Work on changing your focus.

If you’re looking to be more grateful in your day-to-day life, it’s probably because you’re not very grateful now. You might be stuck in a pattern of negativity and want to change that. Mindfulness is helpful in this instance too, but instead of being aware of your surroundings to find things you appreciate, focus on being aware of your thoughts so you can change them. Make the decision to pay attention to the way you think and when you recognize that you’re in a train of negative thinking, catch yourself. Now, it’s really hard to not think about something. If you decide to not think about something, there’s a good chance it’s exactly what you’re going to think about. So instead, replace your thoughts so your focus is on what you’re grateful for instead of what you’re unhappy about. You may not be good at catching your thoughts in the beginning and that’s okay. Once you make the decision to pay more attention to how you think, you’ll be surprised how quickly you develop an awareness of your thoughts with just a little practice. Then you can shift your focus and make the choice to find a few things that you’re grateful for, even in situations that you’re not especially thrilled about.

 

Take some time to identify the good things.

Feeling gratitude is typically just a matter of taking time to recognize some of the good things you have in your life. Stress comes from many sources: an unsteady relationship, an ornery boss, a cat that keeps peeing where she shouldn’t… problems big and small can take over your life if you let them and cause you to overlook the things you’re lucky to have. As problems come up, it can be necessary to pay attention to them so you can work through them, but if you spend all your time stuck on them, it’ll take a toll on you. So, despite what may be happening around you, take a break from thinking about what’s going wrong and actively think about what’s going right. Think about something good that happened to you recently, someone that you love, or something you’re looking forward to. Just taking a couple of minutes to count your blessings will bring out feelings of appreciation and lift your mood.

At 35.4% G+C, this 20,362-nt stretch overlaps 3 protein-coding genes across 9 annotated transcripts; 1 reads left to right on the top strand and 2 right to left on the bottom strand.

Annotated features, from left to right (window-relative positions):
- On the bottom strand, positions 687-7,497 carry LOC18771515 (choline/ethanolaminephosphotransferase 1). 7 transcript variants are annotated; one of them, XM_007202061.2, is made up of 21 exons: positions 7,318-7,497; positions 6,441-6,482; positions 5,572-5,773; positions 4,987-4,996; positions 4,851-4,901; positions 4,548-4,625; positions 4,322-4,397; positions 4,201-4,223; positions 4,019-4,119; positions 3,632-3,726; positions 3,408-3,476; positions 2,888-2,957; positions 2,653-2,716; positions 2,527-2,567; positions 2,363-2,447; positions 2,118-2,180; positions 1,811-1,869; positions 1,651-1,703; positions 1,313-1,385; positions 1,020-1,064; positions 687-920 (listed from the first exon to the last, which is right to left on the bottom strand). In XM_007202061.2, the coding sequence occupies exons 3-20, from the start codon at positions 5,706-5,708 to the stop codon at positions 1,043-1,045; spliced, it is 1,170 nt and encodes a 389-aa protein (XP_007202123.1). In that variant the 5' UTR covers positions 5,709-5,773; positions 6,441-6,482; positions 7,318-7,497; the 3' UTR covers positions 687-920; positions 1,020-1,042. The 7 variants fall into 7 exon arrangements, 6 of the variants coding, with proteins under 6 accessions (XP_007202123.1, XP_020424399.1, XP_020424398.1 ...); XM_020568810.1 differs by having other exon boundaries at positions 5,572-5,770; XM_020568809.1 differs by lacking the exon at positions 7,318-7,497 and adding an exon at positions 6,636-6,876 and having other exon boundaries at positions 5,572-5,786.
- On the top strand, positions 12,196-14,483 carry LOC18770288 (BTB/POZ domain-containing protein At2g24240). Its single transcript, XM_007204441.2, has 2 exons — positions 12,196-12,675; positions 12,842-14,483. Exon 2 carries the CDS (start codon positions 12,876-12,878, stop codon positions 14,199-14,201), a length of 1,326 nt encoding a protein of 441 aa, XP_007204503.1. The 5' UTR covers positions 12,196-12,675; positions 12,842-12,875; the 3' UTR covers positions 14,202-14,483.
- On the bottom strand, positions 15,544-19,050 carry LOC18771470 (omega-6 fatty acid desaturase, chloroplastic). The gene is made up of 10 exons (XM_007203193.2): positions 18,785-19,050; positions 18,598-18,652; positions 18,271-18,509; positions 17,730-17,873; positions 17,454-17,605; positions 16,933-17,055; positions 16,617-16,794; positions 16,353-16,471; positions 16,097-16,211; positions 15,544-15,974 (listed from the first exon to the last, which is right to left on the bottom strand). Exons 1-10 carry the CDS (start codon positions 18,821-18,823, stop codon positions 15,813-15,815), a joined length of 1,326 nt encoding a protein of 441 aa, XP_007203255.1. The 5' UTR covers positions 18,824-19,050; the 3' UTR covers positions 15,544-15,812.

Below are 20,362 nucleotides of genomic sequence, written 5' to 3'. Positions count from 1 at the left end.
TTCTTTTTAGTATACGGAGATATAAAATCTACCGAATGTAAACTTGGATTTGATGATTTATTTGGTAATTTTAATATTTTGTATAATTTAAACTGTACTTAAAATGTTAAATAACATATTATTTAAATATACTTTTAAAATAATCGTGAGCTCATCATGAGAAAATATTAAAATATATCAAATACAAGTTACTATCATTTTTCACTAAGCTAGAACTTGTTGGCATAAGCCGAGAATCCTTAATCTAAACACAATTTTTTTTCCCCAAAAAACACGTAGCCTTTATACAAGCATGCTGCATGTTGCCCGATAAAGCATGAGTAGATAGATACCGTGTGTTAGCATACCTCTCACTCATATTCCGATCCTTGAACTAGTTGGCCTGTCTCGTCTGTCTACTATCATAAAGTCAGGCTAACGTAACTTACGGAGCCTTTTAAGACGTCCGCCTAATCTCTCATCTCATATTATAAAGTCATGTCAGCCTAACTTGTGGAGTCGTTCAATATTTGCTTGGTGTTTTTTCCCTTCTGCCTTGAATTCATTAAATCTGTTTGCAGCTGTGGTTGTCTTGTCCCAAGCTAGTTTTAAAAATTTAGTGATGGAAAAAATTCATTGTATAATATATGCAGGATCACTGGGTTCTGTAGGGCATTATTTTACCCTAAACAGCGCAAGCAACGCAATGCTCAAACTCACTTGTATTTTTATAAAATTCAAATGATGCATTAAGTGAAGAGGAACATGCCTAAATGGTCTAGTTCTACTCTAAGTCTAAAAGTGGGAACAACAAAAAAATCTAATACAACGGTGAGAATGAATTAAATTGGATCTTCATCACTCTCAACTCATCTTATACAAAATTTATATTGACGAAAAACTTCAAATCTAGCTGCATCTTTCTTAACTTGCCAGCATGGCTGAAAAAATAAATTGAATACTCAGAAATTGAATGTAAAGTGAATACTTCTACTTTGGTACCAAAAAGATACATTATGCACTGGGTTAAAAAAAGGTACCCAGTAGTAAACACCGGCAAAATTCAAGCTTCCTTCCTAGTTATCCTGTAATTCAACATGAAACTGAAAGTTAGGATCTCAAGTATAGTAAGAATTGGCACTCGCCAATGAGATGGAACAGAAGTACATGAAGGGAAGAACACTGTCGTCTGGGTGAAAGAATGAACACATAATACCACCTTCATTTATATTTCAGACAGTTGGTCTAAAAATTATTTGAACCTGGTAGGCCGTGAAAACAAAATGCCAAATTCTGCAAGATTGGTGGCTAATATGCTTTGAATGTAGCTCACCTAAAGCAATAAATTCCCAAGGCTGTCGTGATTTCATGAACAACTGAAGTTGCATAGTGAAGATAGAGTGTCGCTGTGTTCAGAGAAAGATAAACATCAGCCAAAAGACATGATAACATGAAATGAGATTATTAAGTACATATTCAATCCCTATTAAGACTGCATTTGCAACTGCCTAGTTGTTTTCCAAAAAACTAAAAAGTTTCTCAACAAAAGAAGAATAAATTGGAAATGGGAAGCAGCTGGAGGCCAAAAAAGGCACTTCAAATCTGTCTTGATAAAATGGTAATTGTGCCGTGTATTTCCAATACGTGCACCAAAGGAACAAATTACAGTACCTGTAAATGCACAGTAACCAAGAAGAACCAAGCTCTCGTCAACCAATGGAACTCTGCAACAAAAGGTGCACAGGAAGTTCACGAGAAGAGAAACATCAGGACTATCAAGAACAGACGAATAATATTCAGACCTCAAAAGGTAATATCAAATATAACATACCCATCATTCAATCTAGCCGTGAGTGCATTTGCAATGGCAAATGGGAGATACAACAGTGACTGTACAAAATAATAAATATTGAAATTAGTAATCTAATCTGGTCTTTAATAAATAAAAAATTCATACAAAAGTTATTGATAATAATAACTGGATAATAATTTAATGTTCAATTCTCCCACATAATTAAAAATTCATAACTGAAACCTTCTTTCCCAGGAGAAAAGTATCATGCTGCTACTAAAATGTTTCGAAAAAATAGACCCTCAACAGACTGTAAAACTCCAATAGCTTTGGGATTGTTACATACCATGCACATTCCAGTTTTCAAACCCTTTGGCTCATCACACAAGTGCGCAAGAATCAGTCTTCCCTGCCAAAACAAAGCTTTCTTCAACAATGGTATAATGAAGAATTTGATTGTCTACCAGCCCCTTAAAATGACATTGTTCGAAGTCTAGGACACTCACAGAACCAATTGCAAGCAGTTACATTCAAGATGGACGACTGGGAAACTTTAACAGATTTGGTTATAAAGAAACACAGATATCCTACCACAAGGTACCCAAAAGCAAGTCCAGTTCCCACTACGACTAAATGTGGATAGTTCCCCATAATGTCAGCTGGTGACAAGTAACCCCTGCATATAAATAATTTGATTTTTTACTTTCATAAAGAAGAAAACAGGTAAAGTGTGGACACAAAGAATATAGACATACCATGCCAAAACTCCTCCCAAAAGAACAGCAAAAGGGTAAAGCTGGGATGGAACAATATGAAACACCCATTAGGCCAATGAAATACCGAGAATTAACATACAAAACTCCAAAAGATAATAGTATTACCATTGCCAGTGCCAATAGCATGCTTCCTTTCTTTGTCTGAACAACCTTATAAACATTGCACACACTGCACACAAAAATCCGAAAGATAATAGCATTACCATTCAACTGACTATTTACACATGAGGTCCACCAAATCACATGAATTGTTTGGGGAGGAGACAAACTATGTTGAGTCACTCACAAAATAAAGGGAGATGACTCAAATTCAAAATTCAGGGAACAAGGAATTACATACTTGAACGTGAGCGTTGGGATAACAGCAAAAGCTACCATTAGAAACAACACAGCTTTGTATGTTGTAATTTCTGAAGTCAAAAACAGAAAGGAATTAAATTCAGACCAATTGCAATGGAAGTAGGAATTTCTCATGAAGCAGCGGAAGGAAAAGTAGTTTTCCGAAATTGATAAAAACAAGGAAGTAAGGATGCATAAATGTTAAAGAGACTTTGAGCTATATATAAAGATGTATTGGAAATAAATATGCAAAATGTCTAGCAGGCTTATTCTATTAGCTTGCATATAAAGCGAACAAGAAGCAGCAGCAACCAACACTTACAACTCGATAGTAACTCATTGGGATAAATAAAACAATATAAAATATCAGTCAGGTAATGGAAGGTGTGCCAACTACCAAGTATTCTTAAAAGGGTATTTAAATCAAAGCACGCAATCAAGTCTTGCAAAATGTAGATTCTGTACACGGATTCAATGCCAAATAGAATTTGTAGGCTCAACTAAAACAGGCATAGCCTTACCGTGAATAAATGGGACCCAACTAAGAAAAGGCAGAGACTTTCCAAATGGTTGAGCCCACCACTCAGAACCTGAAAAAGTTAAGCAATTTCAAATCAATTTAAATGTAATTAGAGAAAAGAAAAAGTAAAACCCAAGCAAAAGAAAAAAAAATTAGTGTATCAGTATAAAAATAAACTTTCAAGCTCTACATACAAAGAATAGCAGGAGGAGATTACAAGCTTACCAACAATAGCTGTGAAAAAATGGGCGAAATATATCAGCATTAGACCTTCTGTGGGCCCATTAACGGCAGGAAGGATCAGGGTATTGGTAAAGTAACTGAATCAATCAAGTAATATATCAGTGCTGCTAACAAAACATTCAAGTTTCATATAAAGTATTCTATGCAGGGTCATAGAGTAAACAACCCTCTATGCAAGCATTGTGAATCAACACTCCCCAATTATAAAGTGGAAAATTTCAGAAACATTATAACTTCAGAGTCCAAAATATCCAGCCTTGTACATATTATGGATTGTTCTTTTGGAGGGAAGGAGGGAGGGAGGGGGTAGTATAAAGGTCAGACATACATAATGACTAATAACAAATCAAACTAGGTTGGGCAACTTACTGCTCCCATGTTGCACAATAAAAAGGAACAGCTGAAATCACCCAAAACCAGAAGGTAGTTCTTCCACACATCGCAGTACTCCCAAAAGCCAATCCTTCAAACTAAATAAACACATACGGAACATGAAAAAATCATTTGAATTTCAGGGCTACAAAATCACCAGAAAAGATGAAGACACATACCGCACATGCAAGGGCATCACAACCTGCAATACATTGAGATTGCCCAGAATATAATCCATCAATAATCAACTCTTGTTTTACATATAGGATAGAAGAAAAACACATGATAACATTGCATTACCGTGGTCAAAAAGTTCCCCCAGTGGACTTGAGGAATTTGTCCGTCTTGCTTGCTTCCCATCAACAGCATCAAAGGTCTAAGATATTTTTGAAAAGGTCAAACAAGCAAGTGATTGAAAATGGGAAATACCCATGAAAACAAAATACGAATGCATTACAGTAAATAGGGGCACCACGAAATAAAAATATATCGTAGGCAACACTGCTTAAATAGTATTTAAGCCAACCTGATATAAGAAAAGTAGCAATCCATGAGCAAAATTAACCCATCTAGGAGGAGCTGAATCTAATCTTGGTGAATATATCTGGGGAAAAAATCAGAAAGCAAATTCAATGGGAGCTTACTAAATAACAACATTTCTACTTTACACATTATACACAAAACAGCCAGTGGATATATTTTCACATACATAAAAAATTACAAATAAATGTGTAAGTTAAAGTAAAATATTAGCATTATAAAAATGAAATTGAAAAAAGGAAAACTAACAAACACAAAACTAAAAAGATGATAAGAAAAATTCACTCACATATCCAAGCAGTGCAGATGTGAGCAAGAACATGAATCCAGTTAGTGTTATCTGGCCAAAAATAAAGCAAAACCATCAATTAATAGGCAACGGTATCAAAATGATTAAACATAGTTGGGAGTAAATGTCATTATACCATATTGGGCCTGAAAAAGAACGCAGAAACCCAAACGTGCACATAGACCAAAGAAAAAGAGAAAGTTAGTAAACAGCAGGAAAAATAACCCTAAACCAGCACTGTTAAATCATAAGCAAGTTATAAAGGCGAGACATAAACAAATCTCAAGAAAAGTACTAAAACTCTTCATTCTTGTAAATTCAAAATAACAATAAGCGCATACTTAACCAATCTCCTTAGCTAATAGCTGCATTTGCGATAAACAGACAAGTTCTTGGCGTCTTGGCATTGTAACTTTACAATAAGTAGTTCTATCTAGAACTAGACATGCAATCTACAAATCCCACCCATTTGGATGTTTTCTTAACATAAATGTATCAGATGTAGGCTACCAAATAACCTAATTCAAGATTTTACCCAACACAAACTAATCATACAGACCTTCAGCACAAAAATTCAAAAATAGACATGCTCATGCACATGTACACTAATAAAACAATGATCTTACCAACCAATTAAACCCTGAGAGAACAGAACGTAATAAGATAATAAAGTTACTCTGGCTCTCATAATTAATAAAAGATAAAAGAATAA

Keep a gratitude journal.

For those who like more structured exercises, a gratitude journal is a great option to consider. Keep a notebook, a note in an app, or a word document just for this purpose. Each day, set aside a few minutes to spend with your gratitude journal and write down three to five things that you’re thankful for. It can be things that are constant in your life, people you care about, an opportunity you’re excited for, or anything else you’re happy about. Whatever comes to mind, write it in your book. Then, as with the other exercises, spend a minute focusing on feeling thankful for those things. The difference with this exercise compared to others mentioned here is that most of the effort seems focused in one sitting instead of coming up periodically throughout the day, but that’s not exactly accurate. Yes, the journaling happens just once during the day, but when you know that you’ll be writing about what you’re grateful for later, you’ll start thinking about things you can write about as you go about your day and that will have you feeling gratitude frequently.